Numerous buyers and sellers who share the common influence on the market price. The equilibrium price, favorable to both buyer and seller, is normally charged at the point where the demand of the commodity is equal to its supply. Determination of price in this kind of a market structure can be explained using the laws of supply and demand.
There are four essential laws of demand and supply. The first law states that an increase in demand and constant supply leads to higher equilibrium price and quantity. Secondly, a decrease in demand and constant supply leads to a proportional reduction in price. The third law states that lower equilibrium price arises when the supply rises and the demand remains unchanged. Finally, when the supply decreases and the demand remains constant, the price increases and the quantity reduces. It is evident from these laws that an increase in demand obviously results into higher prices and increase in supply results into lower prices.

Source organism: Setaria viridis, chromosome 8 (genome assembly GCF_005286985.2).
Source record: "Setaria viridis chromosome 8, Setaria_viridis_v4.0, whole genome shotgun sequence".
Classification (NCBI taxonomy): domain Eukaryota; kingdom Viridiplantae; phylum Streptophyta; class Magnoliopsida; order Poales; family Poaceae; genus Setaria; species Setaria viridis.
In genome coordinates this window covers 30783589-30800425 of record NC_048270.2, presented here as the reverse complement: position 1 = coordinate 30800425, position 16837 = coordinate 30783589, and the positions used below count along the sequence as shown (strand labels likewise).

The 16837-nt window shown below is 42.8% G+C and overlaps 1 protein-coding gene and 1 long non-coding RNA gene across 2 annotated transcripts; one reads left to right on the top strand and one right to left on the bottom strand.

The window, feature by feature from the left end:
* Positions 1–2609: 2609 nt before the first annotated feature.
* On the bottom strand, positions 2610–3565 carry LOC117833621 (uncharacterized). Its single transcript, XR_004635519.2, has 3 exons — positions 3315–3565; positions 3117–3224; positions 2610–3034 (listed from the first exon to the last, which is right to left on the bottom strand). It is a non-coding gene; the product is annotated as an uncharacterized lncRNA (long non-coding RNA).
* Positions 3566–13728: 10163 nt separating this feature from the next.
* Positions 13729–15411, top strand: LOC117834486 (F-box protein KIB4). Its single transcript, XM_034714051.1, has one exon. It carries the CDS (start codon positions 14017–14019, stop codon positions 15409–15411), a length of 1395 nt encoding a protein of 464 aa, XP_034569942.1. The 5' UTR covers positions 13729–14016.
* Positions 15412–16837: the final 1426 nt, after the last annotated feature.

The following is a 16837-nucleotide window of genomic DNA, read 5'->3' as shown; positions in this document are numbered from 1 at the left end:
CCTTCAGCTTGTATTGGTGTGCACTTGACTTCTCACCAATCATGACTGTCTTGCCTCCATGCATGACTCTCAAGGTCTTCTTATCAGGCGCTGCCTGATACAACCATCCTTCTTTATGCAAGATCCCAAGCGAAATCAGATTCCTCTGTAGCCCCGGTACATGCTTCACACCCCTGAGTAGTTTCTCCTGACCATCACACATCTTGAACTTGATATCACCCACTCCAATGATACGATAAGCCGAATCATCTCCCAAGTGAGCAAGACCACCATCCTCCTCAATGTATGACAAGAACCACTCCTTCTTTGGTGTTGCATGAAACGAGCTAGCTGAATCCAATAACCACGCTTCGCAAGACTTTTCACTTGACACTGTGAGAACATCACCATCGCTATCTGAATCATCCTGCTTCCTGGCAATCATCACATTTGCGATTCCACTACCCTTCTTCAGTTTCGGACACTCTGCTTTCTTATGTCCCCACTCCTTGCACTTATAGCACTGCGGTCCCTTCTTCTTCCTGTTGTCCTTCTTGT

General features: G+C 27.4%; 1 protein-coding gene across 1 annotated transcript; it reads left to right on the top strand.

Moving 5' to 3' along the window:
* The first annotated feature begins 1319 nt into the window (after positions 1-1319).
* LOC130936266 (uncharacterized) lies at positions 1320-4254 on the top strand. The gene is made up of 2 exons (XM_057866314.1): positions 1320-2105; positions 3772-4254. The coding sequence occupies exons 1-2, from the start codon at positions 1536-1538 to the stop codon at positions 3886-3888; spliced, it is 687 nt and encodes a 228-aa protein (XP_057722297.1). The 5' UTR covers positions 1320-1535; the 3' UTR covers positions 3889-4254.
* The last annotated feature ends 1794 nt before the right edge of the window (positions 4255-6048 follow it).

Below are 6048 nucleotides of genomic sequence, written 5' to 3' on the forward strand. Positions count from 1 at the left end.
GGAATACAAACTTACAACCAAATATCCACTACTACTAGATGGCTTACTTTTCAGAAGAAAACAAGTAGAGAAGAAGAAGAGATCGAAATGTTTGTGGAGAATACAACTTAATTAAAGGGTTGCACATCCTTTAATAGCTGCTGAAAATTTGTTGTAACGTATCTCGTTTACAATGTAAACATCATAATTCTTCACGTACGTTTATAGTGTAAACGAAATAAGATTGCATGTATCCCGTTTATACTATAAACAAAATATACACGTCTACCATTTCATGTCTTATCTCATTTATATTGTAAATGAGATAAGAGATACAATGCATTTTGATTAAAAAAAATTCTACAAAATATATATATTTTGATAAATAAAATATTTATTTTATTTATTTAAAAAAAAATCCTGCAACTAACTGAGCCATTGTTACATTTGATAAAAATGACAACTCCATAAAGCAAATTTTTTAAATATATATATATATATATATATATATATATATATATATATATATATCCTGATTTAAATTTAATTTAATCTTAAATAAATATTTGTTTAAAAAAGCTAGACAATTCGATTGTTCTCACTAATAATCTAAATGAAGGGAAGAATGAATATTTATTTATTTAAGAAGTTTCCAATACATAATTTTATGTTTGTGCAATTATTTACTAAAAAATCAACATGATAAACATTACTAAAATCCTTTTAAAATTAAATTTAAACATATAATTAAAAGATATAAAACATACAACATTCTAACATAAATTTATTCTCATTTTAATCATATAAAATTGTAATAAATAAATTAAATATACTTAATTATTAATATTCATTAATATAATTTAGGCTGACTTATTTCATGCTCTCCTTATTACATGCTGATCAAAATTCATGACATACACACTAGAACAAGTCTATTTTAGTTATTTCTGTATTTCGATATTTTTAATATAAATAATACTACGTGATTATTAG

However, this is not the case for audio C.Ds since their prices fall despite an increase in their demand. This contradiction is due to the excess supply of the C.Ds in the market which brings about surplus at the existing price. The suppliers realize an increment in inventories at higher prices than the equilibrium thus forced to lower the price below the equilibrium point in sharp contrast to the laws of supply and demand.
Apart from excess supply, an increase in the severity of competition in the CD industry can also lead to lower prices. The sellers tend to reduce the price of their C.Ds notwithstanding an increase in demand with the intention of beating competitors. This phenomenon can be illustrated by the diagram showing the shift in demand curve from left to right.